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IA Richards’ Concept of the Two Uses of Language

IA Richards, the New Critic, who, since Coleridge, formulated a systematic and complete theory of poetry, discusses in Principles of Literary Criticism the theory of language and the two uses of language the scientific and the emotive. David Daiches says, “Richards conducts this investigation in order to come to some clear can about what imaginative literature is, -how it employs language, how its use of language differs from the scientific spec use of language and what is its special function and value.”

When language is used for scientific purposes, it is matter of fact and requires undistorted references and absence of fiction, whereas when language is used for emotive ends, it may be true or false. In the scientific use of language, the references should be correct and the relation of references should be logical. In.the emotive use of language, any truth or logical arrangement is not necessary —it may work as an obstacle. The attitudes due to references should have their emotional interconnection and this has often no connection with logical relations of the facts referred to.

Richards goes on to consider the connotations of the word ‘truth’ in criticism. In literary criticism, the common use is ‘acceptability’ or ‘probability’. For example, Robinson Crusoe is true in the sense of the acceptability of things we are told, in the interest of the narrative whether or not such a person existed in real life is not relevant to the ‘truth’ of the novel. A happy ending to Lear or Don Quixote would be false because it would be unacceptable. In this sense ‘truth’ is equivalent to ‘internal necessity’ or ‘rightness’. That is ‘true’ which accords with the rest of the experience and arouses our ordered responses. Keats uses ‘truth’ in a confused way. He said, ‘What the imagination seizes as beauty must be truth.” Sometimes it is held that all that is unwanted or redundant is false; as Walter Pater says, ’Surplusage! The artist will dread that, as the runner on his muscles’. But then superabundance is common in all great art, and is much better than contrived economy. The essential point is whether this so-called surplusage interferes or not with the rest of the responses.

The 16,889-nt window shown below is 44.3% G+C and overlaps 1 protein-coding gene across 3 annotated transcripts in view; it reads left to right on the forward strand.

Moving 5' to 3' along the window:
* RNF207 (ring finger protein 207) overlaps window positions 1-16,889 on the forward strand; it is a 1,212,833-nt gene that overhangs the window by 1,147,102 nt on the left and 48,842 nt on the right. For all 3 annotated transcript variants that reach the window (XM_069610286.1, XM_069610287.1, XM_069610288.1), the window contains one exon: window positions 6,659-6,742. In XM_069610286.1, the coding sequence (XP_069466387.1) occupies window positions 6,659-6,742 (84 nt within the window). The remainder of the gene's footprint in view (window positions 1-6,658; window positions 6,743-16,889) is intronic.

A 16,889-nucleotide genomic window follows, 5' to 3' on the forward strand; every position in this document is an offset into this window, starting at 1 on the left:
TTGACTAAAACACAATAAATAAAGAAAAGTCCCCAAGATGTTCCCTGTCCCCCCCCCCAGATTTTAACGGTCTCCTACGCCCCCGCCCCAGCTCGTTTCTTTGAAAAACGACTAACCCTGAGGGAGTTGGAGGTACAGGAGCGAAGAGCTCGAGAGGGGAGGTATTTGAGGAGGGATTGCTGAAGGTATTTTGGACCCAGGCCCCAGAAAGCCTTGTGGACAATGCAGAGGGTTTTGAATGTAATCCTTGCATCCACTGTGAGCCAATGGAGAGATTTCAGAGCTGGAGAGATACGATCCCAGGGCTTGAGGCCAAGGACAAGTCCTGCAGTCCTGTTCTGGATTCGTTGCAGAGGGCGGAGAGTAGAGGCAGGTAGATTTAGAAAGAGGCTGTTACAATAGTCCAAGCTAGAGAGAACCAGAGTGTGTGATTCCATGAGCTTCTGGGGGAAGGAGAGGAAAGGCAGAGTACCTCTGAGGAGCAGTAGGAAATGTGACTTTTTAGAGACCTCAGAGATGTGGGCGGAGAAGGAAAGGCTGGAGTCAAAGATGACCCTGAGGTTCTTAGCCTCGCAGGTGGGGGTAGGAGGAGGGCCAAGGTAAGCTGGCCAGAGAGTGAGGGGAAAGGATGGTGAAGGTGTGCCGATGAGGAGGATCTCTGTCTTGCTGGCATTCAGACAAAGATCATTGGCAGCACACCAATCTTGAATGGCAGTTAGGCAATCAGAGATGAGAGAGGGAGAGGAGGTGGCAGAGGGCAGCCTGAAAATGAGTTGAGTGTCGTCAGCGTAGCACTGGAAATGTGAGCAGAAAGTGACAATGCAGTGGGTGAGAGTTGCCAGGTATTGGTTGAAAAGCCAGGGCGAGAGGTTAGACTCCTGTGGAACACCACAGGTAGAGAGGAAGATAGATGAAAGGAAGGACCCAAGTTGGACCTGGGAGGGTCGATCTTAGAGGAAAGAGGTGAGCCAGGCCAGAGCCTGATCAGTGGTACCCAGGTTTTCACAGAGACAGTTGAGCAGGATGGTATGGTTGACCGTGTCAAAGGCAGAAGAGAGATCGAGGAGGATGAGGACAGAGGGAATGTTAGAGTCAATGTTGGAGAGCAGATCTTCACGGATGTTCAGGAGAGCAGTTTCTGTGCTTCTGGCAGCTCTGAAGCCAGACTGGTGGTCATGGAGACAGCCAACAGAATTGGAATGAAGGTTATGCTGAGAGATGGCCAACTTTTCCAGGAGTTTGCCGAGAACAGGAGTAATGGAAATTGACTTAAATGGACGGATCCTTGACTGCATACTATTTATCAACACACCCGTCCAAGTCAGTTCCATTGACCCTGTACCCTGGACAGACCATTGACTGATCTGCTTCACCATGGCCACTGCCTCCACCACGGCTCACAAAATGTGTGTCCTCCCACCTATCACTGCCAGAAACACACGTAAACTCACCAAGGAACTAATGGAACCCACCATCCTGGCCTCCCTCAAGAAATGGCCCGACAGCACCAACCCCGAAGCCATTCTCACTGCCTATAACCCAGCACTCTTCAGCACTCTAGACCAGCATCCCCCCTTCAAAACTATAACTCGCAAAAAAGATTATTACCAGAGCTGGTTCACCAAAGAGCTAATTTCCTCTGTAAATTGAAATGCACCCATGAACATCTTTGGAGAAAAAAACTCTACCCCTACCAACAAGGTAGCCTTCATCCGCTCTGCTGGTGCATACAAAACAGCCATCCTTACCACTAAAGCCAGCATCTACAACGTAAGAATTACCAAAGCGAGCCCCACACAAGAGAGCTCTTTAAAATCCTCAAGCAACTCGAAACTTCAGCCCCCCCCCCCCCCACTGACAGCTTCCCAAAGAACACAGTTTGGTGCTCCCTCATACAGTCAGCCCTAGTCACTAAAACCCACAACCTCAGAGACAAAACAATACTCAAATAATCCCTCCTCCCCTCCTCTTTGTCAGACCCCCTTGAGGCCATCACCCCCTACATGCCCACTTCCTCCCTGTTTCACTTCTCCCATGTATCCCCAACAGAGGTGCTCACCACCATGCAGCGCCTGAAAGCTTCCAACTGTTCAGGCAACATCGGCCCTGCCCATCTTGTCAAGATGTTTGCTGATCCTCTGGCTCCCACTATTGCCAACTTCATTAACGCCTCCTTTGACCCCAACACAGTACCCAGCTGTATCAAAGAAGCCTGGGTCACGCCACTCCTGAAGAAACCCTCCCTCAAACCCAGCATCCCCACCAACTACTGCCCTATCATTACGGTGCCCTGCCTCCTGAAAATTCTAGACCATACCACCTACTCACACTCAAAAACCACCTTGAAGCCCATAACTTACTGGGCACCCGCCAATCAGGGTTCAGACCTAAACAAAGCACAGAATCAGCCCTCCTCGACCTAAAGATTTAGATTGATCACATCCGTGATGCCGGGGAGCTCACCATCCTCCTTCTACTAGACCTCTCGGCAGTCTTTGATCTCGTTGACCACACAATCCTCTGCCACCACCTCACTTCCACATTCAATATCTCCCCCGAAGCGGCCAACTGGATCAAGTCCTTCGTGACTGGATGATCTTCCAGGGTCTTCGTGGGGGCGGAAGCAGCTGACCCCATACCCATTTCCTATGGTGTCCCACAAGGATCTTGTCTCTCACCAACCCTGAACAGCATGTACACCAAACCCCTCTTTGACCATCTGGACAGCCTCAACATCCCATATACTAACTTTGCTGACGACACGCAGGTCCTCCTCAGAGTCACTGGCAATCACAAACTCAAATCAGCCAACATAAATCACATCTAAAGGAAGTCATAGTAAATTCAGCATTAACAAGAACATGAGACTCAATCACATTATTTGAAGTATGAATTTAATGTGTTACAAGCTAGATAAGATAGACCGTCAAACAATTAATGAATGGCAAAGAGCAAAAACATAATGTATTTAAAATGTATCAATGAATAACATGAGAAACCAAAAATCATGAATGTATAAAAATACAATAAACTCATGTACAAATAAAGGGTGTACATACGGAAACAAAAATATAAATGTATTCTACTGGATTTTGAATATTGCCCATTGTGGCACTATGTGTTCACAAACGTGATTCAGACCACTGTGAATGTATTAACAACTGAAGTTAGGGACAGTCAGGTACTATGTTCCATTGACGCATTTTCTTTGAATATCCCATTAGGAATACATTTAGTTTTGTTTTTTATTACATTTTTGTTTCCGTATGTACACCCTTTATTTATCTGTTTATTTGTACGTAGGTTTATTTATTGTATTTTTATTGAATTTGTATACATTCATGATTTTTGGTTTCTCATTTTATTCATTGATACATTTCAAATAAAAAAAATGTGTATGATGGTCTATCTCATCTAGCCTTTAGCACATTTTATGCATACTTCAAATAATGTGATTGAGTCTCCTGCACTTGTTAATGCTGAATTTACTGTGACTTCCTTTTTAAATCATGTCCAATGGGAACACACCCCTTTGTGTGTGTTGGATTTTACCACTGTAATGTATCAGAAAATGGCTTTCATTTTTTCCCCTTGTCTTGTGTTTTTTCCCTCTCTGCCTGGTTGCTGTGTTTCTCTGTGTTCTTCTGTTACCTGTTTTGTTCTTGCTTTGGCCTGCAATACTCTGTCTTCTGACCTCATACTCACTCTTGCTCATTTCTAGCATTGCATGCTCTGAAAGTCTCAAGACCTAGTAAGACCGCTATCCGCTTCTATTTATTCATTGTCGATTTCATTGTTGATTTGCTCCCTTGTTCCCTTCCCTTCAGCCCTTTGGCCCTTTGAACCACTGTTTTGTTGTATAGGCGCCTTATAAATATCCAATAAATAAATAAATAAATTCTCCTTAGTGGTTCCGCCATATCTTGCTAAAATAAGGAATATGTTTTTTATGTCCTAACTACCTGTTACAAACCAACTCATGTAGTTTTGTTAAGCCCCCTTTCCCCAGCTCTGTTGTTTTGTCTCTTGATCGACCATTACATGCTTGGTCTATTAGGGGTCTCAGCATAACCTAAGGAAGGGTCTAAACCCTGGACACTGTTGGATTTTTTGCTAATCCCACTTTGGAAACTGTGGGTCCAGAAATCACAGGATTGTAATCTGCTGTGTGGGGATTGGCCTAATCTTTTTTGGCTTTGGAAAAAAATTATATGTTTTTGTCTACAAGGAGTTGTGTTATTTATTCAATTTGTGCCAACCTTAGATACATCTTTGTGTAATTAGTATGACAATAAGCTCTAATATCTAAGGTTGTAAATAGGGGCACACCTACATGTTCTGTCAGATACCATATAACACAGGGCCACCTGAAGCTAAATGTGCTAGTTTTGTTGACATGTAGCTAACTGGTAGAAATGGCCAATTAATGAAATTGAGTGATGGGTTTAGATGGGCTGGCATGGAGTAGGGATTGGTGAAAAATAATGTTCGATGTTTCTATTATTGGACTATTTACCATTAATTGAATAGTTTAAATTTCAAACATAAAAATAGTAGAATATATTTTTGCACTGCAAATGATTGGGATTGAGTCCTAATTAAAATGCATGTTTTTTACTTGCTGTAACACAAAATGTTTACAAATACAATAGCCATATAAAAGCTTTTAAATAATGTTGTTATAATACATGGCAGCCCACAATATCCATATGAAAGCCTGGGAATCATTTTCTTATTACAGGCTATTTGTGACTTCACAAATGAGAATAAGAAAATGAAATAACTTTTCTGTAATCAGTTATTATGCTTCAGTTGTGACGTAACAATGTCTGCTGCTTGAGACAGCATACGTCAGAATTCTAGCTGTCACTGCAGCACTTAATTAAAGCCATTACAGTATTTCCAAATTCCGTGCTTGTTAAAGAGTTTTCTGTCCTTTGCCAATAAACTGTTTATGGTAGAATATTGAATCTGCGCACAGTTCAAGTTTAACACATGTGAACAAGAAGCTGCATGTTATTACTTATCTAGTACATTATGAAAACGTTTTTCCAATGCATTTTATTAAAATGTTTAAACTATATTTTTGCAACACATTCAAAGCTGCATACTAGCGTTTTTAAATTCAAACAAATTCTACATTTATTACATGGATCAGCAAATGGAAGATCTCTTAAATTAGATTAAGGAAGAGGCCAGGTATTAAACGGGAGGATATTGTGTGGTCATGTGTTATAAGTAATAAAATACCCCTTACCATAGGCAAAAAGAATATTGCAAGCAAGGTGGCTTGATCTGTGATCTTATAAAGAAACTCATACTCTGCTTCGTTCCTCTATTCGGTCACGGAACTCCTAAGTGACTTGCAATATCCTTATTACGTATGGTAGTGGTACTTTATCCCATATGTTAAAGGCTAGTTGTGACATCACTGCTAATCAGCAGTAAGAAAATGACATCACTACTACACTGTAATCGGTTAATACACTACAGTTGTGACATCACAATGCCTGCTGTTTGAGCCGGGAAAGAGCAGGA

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Categories: Literary Theory, Uncategorized

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4 replies

  1. Good to have such great scholars

  2. Thank you sir

  3. Thank you sir for this article. It helped me out in the last moment of my revision. 👍🏻

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